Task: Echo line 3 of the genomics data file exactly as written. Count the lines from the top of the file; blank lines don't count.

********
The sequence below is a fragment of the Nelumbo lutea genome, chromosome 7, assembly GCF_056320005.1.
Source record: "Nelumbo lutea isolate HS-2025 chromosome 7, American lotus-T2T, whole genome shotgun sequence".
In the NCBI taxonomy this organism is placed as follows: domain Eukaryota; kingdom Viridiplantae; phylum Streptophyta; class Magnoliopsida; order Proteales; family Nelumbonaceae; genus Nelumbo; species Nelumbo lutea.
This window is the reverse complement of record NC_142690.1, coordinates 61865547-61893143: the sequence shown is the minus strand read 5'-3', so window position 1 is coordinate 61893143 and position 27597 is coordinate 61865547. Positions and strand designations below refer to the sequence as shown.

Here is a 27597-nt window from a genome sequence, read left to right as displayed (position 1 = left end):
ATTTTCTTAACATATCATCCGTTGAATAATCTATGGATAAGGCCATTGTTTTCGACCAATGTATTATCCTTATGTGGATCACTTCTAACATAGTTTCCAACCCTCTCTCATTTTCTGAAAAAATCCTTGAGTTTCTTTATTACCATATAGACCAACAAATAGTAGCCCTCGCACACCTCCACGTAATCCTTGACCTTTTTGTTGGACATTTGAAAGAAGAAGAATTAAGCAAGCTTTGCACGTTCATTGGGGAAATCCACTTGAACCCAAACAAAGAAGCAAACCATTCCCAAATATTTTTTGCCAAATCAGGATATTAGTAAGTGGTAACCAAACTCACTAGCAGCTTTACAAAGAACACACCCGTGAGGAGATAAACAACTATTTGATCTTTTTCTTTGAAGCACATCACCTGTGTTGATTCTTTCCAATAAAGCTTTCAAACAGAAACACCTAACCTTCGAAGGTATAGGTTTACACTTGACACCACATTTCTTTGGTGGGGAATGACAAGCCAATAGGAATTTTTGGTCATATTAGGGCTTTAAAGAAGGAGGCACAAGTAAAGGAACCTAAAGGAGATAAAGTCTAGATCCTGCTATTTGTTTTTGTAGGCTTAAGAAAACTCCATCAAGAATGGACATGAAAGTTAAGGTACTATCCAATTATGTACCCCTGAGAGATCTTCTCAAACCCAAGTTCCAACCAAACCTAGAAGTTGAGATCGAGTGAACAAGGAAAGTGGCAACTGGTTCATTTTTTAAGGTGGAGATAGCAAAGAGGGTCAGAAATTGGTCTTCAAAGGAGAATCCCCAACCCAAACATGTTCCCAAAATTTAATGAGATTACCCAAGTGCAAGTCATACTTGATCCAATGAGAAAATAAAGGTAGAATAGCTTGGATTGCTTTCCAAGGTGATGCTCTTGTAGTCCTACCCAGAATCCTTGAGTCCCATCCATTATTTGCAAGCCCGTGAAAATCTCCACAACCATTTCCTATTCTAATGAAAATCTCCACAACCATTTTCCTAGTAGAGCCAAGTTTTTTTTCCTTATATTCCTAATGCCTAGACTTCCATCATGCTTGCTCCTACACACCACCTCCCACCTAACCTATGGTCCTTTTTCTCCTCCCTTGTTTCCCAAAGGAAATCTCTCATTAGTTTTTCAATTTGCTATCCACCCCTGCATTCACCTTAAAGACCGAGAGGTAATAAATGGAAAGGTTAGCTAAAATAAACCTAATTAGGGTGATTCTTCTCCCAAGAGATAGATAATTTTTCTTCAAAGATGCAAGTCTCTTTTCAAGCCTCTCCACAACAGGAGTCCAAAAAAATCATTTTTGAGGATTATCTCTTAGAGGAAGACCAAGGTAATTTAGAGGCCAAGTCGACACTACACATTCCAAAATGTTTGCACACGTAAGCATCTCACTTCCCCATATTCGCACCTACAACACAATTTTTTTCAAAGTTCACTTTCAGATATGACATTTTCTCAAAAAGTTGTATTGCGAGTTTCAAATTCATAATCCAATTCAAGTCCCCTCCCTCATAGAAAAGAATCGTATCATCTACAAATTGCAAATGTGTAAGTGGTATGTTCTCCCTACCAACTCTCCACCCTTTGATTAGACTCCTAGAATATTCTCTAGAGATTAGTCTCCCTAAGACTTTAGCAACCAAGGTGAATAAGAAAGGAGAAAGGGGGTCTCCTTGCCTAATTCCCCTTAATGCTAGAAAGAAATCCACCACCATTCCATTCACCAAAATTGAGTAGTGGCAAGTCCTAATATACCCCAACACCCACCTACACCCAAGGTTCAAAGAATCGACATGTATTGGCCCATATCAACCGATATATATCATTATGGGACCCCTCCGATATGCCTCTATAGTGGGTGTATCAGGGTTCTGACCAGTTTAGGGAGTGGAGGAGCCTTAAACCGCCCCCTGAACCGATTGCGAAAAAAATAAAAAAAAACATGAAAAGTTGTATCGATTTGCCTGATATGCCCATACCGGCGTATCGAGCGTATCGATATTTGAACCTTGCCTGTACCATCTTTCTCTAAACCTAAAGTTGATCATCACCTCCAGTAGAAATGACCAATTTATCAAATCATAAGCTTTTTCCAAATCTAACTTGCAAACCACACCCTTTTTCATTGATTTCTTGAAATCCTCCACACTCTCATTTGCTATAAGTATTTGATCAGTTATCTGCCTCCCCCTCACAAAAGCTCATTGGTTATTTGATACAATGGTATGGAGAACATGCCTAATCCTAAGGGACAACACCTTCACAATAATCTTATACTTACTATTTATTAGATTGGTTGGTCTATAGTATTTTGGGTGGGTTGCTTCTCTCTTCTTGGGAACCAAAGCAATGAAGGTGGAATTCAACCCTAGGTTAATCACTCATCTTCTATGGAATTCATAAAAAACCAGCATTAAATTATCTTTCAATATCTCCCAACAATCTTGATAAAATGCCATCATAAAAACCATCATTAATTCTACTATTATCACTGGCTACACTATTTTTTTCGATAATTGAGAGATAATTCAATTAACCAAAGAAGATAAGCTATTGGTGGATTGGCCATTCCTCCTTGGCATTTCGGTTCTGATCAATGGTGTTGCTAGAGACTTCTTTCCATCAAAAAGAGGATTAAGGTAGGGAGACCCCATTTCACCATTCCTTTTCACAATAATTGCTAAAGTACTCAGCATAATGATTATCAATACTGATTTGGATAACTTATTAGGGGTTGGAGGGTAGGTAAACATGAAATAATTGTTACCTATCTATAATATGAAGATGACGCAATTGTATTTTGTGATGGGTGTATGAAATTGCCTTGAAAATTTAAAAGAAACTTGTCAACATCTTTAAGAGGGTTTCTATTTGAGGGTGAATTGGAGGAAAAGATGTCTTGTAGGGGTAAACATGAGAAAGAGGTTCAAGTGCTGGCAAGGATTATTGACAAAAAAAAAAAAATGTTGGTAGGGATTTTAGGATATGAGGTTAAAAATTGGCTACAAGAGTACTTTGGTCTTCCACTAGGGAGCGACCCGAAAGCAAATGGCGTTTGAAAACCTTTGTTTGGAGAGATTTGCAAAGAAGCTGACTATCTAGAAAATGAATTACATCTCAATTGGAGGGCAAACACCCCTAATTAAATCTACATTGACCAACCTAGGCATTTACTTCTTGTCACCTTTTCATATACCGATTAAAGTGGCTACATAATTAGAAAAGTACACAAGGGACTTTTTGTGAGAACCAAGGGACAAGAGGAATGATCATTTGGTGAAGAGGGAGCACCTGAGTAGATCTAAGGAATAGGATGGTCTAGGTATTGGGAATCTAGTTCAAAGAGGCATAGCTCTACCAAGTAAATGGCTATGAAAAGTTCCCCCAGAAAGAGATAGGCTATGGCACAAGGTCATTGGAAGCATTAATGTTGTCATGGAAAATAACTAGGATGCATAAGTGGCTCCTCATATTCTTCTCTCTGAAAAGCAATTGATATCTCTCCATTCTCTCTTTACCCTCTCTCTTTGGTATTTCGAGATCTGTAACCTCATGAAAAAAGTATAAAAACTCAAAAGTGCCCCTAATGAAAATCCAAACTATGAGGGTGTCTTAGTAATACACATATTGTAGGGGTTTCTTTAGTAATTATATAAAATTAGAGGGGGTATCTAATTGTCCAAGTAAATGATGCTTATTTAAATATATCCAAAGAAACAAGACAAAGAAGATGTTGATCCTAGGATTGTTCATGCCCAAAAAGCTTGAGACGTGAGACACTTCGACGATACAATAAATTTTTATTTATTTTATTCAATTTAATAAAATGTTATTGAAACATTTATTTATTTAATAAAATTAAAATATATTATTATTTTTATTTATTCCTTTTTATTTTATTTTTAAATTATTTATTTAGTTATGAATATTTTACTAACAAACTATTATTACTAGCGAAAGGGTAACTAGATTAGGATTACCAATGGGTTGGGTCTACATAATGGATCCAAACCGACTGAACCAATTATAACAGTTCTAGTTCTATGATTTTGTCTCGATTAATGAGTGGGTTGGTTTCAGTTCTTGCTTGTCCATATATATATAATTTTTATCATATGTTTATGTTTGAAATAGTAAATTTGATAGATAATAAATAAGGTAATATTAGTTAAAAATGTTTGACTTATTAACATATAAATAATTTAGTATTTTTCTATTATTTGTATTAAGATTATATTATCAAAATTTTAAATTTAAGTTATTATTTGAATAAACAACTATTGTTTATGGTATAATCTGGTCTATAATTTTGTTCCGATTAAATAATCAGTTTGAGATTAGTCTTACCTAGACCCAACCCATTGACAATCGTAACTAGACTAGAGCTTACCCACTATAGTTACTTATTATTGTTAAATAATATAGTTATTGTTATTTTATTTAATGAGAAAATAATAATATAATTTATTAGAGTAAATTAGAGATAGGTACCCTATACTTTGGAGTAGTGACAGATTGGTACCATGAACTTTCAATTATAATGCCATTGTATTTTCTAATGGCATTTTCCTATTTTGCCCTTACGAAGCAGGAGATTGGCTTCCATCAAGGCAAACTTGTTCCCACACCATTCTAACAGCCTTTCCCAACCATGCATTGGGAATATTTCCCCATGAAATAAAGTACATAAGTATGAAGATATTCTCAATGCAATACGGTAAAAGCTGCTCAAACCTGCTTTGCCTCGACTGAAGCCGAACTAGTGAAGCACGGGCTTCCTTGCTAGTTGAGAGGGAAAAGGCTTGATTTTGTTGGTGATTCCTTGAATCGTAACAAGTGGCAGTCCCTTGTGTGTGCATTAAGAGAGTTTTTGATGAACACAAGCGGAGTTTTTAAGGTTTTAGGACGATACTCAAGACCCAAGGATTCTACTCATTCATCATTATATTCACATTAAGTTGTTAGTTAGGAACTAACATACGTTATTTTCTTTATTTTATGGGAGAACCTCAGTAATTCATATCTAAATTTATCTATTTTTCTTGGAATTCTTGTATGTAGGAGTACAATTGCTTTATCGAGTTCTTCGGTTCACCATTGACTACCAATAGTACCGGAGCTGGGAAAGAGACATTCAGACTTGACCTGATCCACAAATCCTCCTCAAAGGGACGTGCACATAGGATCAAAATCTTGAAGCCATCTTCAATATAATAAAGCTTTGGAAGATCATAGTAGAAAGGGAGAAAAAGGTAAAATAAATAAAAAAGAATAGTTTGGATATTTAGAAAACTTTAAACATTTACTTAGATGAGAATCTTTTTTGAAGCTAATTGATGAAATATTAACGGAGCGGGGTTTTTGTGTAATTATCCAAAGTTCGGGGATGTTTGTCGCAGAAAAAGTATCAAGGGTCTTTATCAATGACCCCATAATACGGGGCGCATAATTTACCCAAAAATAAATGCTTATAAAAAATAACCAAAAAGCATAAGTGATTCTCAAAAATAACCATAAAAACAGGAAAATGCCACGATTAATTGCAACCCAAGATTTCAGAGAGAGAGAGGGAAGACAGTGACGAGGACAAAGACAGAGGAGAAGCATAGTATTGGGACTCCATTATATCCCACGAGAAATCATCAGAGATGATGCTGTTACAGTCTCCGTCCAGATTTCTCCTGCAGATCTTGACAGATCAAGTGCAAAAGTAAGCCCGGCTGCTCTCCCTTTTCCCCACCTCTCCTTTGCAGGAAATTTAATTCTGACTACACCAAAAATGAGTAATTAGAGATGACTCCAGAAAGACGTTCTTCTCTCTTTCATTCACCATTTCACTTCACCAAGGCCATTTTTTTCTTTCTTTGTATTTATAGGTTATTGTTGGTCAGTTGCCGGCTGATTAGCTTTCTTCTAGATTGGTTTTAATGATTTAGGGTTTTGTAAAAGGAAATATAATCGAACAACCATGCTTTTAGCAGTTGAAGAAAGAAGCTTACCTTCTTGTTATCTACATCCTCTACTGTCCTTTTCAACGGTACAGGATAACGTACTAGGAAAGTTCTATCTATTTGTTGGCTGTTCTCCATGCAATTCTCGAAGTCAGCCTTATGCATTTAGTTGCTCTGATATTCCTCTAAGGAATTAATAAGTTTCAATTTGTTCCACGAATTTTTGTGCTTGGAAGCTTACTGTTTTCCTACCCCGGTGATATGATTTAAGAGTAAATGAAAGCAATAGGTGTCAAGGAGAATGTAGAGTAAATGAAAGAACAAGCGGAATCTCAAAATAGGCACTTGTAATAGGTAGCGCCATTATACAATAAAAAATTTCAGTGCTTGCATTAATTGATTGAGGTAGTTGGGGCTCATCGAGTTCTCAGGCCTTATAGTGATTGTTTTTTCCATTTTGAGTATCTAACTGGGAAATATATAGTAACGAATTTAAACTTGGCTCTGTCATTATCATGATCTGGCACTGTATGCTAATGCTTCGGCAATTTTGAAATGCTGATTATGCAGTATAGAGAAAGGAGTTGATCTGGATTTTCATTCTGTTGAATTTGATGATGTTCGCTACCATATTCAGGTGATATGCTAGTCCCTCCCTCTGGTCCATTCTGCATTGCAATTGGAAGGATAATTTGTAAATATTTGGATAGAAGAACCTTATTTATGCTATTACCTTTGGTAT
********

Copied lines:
In the NCBI taxonomy this organism is placed as follows: domain Eukaryota; kingdom Viridiplantae; phylum Streptophyta; class Magnoliopsida; order Proteales; family Nelumbonaceae; genus Nelumbo; species Nelumbo lutea.